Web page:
Former PUP leader Dawn Purvis is one of six new appointments to the Equality Commission.
The commission protects against discrimination on grounds of age, disability, race, religion and political opinion, sex and sexual orientation.
Six new appointees have been made by Secretary of State Karen Bradley:
• Dawn Purvis: CEO of Victoria Housing Estates, former NI director for Marie Stopes and ex-leader of the PUP;
• Neil Anderson: NSPCC Northern Ireland chief;
• June Best: A retired head teacher, disability advocate;
• Theresa Donaldson: Former CEO at Craigavon Borough Council and Lisburn & Castlereagh City Council;
• Stephen Matthews: CEO of disability charity, the Cedar Foundation;
• Katy Radford: Social anthropologist and member of Executive Council of NI Jewish Community.
Geraldine McGahey applied for and was appointed to the post of deputy chief commissioner, having been a commissioner since 2015. She is a former chief executive of Larne Borough Council and is currently a SOLACE gender champion and a Parades Commissioner.
Commissioners who have been reappointed are:
• Hazel Francey: Retired good relations manager for Belfast City Council;
• Joe McVey: Chief executive of Brain Injury Matters.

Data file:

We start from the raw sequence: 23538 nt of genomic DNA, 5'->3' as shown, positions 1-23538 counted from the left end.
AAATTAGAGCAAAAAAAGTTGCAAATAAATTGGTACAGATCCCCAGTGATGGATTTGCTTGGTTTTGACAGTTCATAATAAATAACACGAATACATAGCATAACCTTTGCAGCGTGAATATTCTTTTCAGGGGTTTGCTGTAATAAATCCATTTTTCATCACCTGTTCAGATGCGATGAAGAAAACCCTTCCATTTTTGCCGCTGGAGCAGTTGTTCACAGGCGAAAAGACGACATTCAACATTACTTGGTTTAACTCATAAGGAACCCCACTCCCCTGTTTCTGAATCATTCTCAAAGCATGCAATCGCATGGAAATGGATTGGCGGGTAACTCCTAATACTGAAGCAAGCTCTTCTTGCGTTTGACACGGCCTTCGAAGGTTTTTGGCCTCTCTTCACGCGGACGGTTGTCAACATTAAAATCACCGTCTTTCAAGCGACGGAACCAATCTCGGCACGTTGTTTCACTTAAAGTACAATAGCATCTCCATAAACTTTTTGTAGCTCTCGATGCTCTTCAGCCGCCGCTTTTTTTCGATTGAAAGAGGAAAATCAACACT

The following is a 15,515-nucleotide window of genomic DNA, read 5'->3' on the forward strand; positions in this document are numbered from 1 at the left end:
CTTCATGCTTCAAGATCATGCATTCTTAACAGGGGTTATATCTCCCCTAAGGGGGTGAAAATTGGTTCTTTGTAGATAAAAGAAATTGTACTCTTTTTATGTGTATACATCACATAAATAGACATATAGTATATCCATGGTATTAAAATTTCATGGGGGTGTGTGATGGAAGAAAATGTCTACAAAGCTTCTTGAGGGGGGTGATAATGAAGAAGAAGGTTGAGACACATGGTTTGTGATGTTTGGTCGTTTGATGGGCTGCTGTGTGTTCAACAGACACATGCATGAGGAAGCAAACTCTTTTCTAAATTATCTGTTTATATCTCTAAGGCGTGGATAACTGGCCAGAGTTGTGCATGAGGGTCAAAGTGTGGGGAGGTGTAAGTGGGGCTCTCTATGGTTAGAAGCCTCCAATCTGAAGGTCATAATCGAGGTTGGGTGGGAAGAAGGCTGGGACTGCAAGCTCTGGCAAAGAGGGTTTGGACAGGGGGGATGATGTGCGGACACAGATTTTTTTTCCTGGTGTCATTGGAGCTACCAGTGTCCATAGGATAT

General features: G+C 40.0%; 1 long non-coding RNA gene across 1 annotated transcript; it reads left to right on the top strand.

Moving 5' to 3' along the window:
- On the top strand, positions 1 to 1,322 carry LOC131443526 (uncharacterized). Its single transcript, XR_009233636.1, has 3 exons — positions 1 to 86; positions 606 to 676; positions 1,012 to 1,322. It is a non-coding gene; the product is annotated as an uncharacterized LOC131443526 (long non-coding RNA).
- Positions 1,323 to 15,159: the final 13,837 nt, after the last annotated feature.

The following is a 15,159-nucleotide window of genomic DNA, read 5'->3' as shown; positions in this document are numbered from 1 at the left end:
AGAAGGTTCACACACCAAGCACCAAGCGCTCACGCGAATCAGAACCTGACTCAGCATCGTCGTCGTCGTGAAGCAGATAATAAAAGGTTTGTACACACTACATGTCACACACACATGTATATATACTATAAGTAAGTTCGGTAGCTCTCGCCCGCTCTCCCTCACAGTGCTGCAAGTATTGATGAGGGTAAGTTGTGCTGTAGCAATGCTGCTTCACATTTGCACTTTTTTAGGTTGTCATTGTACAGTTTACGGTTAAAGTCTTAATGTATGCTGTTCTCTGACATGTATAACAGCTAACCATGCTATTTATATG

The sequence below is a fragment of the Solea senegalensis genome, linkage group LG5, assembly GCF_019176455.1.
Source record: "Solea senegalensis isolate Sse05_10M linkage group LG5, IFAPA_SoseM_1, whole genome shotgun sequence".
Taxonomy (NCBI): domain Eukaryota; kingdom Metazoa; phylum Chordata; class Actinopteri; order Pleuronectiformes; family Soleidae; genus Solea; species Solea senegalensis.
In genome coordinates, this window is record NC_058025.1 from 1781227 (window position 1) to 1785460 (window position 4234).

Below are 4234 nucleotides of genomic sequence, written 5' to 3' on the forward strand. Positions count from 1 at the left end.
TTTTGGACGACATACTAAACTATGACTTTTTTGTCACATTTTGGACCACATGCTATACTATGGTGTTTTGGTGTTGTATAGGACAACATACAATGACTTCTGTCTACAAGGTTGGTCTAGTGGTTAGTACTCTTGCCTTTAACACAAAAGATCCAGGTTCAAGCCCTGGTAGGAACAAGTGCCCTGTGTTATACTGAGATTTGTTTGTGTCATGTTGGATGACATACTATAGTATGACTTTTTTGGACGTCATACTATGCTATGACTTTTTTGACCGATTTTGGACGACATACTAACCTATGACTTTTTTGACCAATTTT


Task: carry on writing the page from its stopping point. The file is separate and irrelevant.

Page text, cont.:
Chief Commissioner Dr Michael Wardlow said: “It’s a great pleasure to welcome new commissioners to work with us on the important task of promoting equality and challenging discrimination.
“I welcome the diversity of backgrounds, experiences and expertise that the new commissioners bring and look forward to working with them over the next three years.”
He also thanked outgoing commissioners for the commitment that they showed in championing equality.
Other remaining commissioners are Eileen Chan-Hu, Deborah Donnelly, Duane Farrell, Helen Ferguson, Jarlath Kearney and Robin Mullan.
Outgoing commissioners are Deputy Chief Commissioner Dr Lesley Carroll along with commissioners William Gamble, Judith Gillespie, Tom Hartley and David Rose.
The commission has been involved in several controversial cases. One was against Ashers Bakery in the ‘gay cake’ row, which it lost in a Supreme Court challenge last year.
It was also challenged after allowing Newry Mourne and Down District Council to name a playground after IRA man Raymond McCreesh, the council opting to sell the land.